Fibrosis of any tissue is characterized by excessive extracellular matrix accumulation that ultimately destroys tissue architecture and eventually abolishes normal organ function. Although much research has focused on the mechanisms underlying disease pathogenesis, there are still no effective antifibrotic therapies that can reverse, stop or delay the formation of scar tissue in most fibrotic organs. As fibrosis can be described as an aberrant wound healing response, a recent hypothesis suggests that the cells involved in this process gain an altered heritable phenotype that promotes excessive fibrotic tissue accumulation. This article will review the most recent observations in a newly emerging field that links epigenetic modifications to the pathogenesis of fibrosis. Specifically, the roles of DNA methylation and histone modifications in fibrotic disease will be discussed.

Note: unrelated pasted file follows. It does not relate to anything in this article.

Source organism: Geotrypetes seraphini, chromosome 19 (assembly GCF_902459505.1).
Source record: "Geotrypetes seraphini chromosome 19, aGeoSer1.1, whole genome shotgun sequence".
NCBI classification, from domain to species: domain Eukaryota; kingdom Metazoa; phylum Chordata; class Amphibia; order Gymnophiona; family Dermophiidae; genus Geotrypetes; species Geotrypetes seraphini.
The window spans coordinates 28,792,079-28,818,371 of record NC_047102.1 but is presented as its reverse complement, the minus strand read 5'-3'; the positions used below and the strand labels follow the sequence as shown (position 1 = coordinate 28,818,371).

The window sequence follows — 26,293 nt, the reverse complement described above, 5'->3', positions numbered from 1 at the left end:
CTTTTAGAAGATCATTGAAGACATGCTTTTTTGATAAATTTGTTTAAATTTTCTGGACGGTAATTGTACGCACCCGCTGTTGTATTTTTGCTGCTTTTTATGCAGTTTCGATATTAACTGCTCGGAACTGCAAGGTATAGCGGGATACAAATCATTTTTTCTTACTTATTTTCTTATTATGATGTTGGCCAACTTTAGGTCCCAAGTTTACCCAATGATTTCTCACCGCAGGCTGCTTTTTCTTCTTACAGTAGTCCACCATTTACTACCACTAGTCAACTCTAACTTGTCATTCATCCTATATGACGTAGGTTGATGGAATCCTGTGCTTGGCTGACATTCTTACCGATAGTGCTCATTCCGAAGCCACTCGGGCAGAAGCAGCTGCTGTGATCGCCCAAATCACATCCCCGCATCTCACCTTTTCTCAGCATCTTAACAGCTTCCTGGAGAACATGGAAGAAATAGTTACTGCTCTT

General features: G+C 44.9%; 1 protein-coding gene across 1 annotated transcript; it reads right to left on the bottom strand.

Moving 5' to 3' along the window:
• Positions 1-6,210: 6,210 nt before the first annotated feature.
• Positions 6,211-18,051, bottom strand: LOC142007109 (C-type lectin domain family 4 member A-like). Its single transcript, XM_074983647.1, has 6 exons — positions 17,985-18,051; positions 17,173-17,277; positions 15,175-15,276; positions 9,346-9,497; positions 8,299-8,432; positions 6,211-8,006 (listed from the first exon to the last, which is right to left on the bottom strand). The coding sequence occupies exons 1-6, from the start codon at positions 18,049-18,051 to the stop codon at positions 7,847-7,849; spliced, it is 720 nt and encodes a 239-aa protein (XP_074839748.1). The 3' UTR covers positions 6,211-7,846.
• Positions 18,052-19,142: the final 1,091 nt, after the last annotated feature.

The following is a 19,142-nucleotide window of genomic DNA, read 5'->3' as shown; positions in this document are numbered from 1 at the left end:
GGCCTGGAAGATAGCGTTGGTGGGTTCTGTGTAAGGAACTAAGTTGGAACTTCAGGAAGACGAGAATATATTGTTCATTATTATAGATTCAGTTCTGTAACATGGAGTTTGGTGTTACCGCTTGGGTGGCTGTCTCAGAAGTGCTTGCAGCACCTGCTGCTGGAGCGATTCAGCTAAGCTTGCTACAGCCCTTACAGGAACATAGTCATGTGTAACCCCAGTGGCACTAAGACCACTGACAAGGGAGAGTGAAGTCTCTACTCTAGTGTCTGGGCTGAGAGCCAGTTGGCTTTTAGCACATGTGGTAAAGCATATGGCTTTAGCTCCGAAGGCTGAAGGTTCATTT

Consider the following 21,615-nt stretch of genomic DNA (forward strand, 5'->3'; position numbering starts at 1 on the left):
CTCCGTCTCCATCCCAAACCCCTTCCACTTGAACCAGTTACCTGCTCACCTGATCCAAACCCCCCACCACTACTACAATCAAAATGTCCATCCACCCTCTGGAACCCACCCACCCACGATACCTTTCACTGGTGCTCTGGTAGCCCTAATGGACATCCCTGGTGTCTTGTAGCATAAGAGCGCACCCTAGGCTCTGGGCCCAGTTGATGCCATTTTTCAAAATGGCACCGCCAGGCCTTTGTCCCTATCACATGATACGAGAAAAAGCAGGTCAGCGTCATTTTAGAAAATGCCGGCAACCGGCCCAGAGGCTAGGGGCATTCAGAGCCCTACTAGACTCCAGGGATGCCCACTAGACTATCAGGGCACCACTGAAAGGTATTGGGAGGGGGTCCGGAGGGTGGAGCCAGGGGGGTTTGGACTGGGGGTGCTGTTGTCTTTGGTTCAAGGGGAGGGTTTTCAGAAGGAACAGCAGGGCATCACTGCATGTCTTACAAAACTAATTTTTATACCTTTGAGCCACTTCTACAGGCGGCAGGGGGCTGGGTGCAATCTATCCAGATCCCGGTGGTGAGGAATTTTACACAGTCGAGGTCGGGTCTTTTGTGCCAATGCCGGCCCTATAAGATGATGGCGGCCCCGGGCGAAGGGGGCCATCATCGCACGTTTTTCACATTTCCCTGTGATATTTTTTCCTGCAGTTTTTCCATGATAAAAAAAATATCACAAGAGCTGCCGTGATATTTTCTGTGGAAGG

- DNA Methylation
- Epigenesis, Genetic
- Extracellular Matrix
- Protein Processing, Post-Translational
- Wound Healing